Sep 1.jpg


















We are absolutely certain that no “boys own” story would come close to the real life exploits of one of Martins Bank’s members of staff, Mr A H Birse CBE, but as the full facts might never be known, we will have to be content with the Bank’s somewhat edited version below! In terms of life experience and loyal service to at least two major world powers, Mr Birse really has seen it all.  Normally, rising to the position of Foreign Manager of the Bank would be a tremendous achievement on its own, but really it is just a sideline for Mr Birse, who numbers Winston Churchill and Stalin among his close acquaintances.  We assess his “story so far” just after the end of World War II, when he featured in the article below, published in Martins Bank Magazine… 

Sep 1.jpg

Mr A H Birse C.B.E.

Sep 1.jpg

1947 03 MBM.jpgThe appointment on 1 July of Mr. A. H. Birse as Foreign Manager of the Bank in succession to Mr. E. B. Babcock, who has retired on pension, is one of unusual interest, for no other member of the present staff of Martins Bank can claim to have had a career so varied and of such absorbing interest, as the photographs which follow show.  Mr. Birse was born in Russia in St. Petersburg, now called Leningrad, and received his education at a Russian public school.

1947 A H Birse MBM-Au47P36.jpgHe commenced his business career there in 1906 in the office of the representative of the well-known firm of merchant bankers, Baring Bros. & Co.  In 1917 he returned to this country to join the Artists Rifles, and was later com­missioned to the Intelligence Corps with the rank of Captain. Upon demobilisation he took a post with the British Overseas Bank, London, in 1920. The following year he went to Poland as Sub-Manager of their Warsaw subsidiary. In 1925 he left them to take up the post of Assistant Manager of the Milan and Genoa branches of the Banca Italo Britannica. In 1928 he joined the Chemical Bank & Trust Co., London, as Assistant European Representative. Two years later he went to Antwerp to join a company in which his old firm, Baring Bros. & Co. were interested.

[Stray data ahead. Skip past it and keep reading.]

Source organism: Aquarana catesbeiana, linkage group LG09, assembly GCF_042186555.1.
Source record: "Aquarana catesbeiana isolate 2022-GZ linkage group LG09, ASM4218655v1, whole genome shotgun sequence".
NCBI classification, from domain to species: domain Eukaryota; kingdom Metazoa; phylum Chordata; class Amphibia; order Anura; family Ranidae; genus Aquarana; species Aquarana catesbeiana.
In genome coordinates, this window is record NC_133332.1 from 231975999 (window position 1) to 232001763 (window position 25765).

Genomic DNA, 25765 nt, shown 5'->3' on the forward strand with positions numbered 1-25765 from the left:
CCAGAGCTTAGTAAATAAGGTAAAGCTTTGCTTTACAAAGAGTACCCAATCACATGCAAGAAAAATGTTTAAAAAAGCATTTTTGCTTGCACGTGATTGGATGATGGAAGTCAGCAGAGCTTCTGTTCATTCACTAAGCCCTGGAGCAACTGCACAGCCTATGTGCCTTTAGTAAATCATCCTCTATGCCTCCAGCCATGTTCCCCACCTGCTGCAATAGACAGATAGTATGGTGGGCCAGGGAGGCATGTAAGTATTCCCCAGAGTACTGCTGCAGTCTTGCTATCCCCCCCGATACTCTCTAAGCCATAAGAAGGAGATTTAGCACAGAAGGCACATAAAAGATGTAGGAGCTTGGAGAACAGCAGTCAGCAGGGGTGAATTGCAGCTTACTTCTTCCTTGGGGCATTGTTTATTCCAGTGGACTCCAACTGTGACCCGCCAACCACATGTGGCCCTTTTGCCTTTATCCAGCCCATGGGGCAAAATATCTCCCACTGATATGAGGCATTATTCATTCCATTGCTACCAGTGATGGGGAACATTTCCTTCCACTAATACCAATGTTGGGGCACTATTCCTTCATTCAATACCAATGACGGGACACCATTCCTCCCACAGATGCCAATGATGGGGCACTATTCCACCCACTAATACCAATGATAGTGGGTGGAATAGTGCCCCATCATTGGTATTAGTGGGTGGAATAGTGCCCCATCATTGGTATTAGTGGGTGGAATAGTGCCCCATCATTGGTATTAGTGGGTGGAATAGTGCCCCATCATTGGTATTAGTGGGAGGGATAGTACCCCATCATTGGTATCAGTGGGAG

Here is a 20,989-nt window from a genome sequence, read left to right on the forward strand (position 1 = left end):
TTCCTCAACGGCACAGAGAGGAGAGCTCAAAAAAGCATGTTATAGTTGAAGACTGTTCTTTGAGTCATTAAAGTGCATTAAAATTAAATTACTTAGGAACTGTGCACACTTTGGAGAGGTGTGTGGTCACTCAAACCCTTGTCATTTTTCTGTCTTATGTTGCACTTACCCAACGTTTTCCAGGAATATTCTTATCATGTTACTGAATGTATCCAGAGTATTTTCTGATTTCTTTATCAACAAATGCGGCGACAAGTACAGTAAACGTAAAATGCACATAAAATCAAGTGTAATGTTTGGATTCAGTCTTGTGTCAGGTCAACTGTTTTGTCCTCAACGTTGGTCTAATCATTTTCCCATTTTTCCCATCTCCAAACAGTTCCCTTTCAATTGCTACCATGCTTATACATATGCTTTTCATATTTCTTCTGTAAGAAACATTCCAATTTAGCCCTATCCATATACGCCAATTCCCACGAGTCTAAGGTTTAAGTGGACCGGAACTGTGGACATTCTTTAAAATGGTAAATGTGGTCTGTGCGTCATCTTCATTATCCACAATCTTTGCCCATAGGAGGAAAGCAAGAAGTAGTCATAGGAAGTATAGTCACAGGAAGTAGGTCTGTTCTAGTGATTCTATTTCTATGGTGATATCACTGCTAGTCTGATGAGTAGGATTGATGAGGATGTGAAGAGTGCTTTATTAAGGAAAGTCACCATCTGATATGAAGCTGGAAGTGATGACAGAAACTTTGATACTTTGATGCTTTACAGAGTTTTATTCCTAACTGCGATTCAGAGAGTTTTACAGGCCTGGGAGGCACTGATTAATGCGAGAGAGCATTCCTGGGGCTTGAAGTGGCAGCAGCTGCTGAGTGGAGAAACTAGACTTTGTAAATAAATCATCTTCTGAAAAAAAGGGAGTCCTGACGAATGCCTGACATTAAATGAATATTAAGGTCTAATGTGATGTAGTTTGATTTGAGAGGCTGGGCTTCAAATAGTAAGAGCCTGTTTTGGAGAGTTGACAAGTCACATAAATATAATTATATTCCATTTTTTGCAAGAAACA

1947 A H Birse receives medal from president Kalinin MBM-Au47P37.jpg

In 1932 he joined the Amstelbank in Amsterdam, being appointed by a group of British Bank creditors to attend to the liquidation of this concern. He joined Martins Bank in 1936 as Assistant Manager in London Foreign branch. But the most spectacular part of his career was still to come. As an accomplished linguist, and in particular as a fluent speaker of the Russian language and expert on Russian affairs, he became during the  second world war, after service in the Intelligence Corps in Egypt and the Military Mission in Moscow with the rank of major, second Secretary to the British Embassy in Moscow and personal interpreter to the Ambassador, Lord Inverchapel.

Arising from this he acted as interpreter to Mr Churchill and Mr Eden at the Moscow Conference in October, 1943; at the Teheran Conference in November, 1943; at the Moscow conference in October, 1944; and at the Yalta Conference in January, 1945.   Mr Eden made a personal request to the bank for the services of Mr Birse at the Moscow Conference of 1944.   He also acted as interpreter at the prolonged Armistice negotiations with the satellite countries in Moscow during September and October, 1944.


In April, 1945, he accompanied Mr. Eden to San Francisco, and in July he was in Potsdam, acting as interpreter to Mr Churchill, Mr Eden, Mr Attlee and Mr Bevin.  All these duties were of a most exacting and arduous nature, involving sixteen hours a day, and often more, for days on end.  For his services he received the C.B.E. from our ambassador on behalf of H.M. the King, and the Order of the Red Banner of Labour from the President of the U.S.S.R.  Last year he travelled all over the United States and part of Canada visiting our correspondents and accompanied the Chief General Manager Mr J M Furniss, on a trip to North America.

Sep 1.jpg

1947 A H Birse with Churchill and Stalin Potsdam 1945 MBM-Au47P37.jpg

At Potsdam in 1945 © Keystone Press Agency

With Mr and Mrs McKendrick at Niagara